Nolan Ryan Did Not Save the Texas Rangers

The Hall-of-Fame pitcher is being credited with turning the baseball team around—but things started changing for the club long before he got there



The Texas Rangers' 12-game winning streak, the longest in Major League Baseball this season, ended this week with a loss in Anaheim. But their torrid run (they have lost only four games this month) has re-established them as contenders for the post-season. The rise of the Rangers, who won the American League pennant last year in their first trip to the postseason since 1999, is fast making them the secondary team for fans who hate the New York Yankees and Boston Red Sox equally. Now, if only people could give credit where credit is due.

The public face of the Texas Rangers is Team President and CEO Nolan Ryan, who is widely regarded as the best baseball player from Texas (in my mind he's the best player not named Roger Clemens, but that's a different debate). Ryan pitched a record seven no-hitters and struck out more than 5,000 hitters in a Hall-of-Fame career that included a nine-year stint with the Houston Astros and five more with the Rangers. His popularity has helped them navigate several difficult circumstances such as the aftermath of a fan's death earlier this month at Ranger's Ball Park in Arlington.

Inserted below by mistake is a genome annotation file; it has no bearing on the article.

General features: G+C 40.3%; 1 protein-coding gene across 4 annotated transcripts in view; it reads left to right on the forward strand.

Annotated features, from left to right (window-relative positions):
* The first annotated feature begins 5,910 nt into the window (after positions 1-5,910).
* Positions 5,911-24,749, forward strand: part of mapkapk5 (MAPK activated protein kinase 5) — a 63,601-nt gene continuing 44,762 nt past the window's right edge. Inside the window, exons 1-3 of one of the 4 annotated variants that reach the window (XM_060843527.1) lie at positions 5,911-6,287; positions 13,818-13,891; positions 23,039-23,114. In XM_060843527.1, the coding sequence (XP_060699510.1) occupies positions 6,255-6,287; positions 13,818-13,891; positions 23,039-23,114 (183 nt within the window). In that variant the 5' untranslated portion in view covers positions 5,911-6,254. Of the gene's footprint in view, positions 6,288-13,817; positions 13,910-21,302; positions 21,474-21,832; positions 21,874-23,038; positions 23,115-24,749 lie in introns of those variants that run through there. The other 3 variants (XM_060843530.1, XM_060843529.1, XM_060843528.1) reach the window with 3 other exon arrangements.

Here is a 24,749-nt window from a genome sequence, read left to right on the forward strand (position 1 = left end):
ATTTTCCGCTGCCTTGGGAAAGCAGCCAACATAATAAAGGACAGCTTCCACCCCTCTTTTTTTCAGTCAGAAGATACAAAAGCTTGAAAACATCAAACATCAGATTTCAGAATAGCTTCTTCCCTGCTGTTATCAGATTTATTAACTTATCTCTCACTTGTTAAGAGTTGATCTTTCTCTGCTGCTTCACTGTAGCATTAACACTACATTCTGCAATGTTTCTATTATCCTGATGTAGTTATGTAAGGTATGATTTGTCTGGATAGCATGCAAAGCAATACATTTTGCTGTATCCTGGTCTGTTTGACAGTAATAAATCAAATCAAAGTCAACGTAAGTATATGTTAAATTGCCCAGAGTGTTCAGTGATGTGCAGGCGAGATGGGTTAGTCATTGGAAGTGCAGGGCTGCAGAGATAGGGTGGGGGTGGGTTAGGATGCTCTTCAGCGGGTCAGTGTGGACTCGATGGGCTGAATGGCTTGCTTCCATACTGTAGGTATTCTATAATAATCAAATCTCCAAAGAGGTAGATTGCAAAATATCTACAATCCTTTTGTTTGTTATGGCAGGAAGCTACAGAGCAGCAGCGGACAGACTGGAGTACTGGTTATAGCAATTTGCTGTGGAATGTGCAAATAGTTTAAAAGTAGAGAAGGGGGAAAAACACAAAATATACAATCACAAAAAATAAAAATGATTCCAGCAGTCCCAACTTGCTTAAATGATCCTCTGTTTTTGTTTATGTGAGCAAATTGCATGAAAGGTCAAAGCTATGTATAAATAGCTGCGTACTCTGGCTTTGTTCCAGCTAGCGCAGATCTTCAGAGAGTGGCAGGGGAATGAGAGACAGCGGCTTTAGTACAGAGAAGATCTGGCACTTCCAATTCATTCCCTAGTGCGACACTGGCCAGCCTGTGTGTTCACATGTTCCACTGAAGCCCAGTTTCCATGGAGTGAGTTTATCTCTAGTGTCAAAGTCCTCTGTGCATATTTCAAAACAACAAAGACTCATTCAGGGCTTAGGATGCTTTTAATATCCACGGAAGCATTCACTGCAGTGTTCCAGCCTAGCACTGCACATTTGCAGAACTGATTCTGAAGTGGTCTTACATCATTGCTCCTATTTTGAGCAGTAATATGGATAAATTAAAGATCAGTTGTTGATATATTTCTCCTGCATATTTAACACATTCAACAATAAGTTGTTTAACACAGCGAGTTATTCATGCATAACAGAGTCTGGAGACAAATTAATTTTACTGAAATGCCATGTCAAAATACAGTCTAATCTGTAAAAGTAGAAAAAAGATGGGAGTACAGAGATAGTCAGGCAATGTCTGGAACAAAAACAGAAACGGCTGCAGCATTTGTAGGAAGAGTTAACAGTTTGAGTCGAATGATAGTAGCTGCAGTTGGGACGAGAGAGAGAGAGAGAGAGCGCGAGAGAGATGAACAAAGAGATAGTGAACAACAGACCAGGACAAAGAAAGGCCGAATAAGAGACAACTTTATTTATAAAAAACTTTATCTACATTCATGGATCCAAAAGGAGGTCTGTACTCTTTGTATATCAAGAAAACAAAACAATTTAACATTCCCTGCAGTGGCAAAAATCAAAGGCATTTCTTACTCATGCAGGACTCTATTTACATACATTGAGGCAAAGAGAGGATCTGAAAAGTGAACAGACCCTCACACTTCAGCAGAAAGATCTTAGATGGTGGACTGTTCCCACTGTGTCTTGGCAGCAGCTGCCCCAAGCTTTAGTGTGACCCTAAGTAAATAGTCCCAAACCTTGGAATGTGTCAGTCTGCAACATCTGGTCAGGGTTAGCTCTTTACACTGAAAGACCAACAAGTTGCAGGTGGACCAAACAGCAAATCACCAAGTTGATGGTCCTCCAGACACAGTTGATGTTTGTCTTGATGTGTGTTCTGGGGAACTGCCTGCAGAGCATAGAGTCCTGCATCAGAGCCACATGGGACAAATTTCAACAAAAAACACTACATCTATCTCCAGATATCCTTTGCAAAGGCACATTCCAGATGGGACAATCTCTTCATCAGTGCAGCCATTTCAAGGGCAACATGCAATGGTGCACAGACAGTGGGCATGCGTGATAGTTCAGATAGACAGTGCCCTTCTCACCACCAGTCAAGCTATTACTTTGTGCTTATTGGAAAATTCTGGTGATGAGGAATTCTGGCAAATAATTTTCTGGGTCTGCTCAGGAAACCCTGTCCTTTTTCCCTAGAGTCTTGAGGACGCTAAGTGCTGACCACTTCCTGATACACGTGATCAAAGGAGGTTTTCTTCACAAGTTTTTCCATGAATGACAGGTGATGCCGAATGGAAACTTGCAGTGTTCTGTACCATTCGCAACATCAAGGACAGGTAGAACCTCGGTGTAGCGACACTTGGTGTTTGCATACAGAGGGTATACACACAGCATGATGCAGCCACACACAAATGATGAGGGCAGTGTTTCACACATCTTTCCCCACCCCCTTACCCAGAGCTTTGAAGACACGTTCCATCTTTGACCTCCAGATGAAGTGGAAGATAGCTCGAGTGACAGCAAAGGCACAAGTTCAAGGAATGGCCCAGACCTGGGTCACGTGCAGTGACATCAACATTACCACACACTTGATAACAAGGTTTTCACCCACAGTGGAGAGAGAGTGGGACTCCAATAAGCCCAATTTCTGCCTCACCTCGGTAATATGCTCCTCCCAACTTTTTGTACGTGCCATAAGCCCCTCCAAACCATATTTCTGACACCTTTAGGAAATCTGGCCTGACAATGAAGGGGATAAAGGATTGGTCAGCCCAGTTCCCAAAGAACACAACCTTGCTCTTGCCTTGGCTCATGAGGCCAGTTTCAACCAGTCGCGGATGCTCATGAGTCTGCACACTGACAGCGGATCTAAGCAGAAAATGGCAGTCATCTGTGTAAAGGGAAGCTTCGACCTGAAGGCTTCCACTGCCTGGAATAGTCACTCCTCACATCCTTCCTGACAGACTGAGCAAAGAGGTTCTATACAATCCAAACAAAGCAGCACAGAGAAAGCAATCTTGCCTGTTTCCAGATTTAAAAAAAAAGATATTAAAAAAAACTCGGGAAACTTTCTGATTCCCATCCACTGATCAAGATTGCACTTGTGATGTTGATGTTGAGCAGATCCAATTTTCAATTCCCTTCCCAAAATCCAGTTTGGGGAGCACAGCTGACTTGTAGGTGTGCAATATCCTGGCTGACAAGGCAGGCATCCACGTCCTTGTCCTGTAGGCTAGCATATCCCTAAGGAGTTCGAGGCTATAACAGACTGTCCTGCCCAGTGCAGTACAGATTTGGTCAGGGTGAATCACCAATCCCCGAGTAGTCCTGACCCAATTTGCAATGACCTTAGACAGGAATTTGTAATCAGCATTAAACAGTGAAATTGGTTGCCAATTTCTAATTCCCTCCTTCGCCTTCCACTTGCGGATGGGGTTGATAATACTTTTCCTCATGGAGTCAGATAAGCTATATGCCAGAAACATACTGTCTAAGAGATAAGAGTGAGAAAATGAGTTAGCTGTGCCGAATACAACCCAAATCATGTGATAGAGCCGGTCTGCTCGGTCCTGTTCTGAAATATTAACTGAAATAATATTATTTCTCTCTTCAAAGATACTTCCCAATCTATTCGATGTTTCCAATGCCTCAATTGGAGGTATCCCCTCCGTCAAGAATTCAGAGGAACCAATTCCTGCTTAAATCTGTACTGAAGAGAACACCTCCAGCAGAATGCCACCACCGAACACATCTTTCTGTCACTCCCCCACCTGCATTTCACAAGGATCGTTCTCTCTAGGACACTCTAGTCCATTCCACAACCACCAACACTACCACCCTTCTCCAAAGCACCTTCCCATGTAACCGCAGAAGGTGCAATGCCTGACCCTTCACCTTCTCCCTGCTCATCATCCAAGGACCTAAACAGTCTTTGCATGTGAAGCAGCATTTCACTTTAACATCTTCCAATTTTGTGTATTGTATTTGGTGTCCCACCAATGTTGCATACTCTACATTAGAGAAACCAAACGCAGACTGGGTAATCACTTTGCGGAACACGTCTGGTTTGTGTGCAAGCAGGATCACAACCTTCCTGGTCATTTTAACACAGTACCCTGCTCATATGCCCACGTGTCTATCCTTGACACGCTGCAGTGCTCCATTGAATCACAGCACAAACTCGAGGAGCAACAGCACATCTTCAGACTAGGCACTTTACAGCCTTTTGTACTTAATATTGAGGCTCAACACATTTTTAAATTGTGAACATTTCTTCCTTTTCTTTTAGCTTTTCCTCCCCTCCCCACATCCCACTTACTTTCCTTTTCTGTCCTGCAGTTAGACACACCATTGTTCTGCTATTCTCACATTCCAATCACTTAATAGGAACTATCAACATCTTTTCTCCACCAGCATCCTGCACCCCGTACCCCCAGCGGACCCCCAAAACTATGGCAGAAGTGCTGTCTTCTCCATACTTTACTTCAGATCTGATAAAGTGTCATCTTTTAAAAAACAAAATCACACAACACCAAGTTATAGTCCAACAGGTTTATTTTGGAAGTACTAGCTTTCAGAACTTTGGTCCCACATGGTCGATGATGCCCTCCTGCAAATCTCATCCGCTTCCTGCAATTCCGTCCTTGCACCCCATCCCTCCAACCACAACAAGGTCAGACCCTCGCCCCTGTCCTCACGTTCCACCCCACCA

Ryan is a charismatic, tough-talking Texan, and since becoming President of the Rangers in 2008 and even more so since becoming part-owner last year, he has made several pronouncements against the conventional wisdom of managing young pitcher's workloads via 100 pitch limits. He has even instructed the team's minor-league pitching coaches to lose their counters and make judgments based on observation and not pitch counts. This has made him immensely popular in the press and he is routinely give the lion's share of the credit for the Ranger's rise. Numerous mentions on the MLB channel and ESPN's Baseball Tonight suggest that Ryan is the architect of the Rangers success. This article from the New York Times all but credits him for changing the baseball culture in Texas from the spendthrift, ineffectual ways of previous club owner Tom Hicks. The article states early on, "Ryan has presided over the team's baseball operations for the last three years. Thanks in large part to his guidance, the club is headed to the postseason."

Stephen Hawkins of the Associated Press were even more enthusiastic. In a playoff preview last autumn, he gushed, "Texas bottomed out again in the 2000s, until the Ryan Express roared in again. Everything good the Rangers have ever been and everything great they could become all trace back to Ryan."

Even players are wrapped up in the Ryan love fest. Texas outfielder David Murphy told ESPN, "Ever since Nolan has been on board here, this franchise has gone nowhere but the correct way and the right direction inside and out," Murphy said. "You look at the farm system, you look at the big league club and it's gotten better in all aspects. "

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Martin Johnson is a writer living in New York City. His work has appeared in the Wall Street Journal, the Daily, and the Root.

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